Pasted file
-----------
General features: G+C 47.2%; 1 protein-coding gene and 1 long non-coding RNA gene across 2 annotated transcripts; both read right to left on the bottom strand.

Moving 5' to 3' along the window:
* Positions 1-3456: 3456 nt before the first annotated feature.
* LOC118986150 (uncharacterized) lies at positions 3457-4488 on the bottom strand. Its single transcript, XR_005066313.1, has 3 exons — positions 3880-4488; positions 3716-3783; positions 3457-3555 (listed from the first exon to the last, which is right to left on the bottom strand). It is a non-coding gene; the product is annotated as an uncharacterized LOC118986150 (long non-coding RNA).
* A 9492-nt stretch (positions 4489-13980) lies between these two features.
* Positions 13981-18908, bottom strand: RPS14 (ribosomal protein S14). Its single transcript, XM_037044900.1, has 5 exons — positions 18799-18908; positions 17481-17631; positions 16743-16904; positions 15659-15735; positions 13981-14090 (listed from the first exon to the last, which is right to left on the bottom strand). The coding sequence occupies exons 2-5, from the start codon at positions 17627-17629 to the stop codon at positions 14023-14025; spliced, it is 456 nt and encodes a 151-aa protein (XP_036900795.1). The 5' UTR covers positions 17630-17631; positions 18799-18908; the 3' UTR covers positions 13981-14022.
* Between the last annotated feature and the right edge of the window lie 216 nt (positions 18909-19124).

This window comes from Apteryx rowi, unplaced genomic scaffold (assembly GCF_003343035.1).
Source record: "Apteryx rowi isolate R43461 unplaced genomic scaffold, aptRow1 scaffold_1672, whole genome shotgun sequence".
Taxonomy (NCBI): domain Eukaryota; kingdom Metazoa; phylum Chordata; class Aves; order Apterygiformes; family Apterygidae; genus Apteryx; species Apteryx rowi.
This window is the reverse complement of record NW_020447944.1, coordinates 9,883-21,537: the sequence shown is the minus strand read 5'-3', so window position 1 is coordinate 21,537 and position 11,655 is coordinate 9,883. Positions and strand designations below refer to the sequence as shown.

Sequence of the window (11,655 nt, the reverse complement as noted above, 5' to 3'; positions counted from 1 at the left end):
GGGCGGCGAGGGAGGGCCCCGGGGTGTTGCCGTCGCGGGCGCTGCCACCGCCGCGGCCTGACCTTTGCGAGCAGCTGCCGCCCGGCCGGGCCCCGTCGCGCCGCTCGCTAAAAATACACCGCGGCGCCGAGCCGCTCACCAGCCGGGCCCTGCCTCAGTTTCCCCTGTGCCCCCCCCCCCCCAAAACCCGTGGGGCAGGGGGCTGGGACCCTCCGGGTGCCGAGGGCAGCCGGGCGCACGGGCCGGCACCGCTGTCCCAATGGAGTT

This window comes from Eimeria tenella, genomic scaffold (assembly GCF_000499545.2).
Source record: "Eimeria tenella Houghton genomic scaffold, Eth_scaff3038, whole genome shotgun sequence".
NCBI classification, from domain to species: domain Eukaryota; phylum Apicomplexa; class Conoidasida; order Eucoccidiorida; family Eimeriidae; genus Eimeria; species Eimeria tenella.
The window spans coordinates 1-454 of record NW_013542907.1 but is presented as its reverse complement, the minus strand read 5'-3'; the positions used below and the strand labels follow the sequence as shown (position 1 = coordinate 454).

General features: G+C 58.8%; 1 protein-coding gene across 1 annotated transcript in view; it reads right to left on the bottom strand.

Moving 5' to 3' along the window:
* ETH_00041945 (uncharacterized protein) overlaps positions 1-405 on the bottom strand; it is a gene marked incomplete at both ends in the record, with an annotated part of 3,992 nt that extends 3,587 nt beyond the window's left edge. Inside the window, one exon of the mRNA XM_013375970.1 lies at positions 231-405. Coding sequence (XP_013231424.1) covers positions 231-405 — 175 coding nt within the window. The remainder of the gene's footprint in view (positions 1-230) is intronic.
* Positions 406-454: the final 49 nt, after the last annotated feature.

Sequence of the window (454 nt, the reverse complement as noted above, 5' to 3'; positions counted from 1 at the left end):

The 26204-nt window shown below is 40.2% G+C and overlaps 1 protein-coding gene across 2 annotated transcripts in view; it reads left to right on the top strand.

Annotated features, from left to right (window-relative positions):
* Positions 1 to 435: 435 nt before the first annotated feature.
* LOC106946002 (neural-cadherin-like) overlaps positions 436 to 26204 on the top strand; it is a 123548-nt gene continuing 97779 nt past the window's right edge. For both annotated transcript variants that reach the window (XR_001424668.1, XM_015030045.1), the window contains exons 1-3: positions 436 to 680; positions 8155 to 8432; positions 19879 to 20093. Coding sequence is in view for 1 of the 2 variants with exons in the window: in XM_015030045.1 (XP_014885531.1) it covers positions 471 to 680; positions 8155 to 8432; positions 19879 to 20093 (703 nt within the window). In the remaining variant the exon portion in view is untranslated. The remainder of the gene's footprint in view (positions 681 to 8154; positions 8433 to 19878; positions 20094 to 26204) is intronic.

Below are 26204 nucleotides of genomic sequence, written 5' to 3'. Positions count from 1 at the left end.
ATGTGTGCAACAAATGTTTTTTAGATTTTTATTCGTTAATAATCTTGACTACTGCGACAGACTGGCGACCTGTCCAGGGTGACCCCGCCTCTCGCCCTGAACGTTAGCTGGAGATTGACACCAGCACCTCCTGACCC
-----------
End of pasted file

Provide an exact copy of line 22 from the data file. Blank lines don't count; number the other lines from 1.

Sequence of the window (454 nt, the reverse complement as noted above, 5' to 3'; positions counted from 1 at the left end):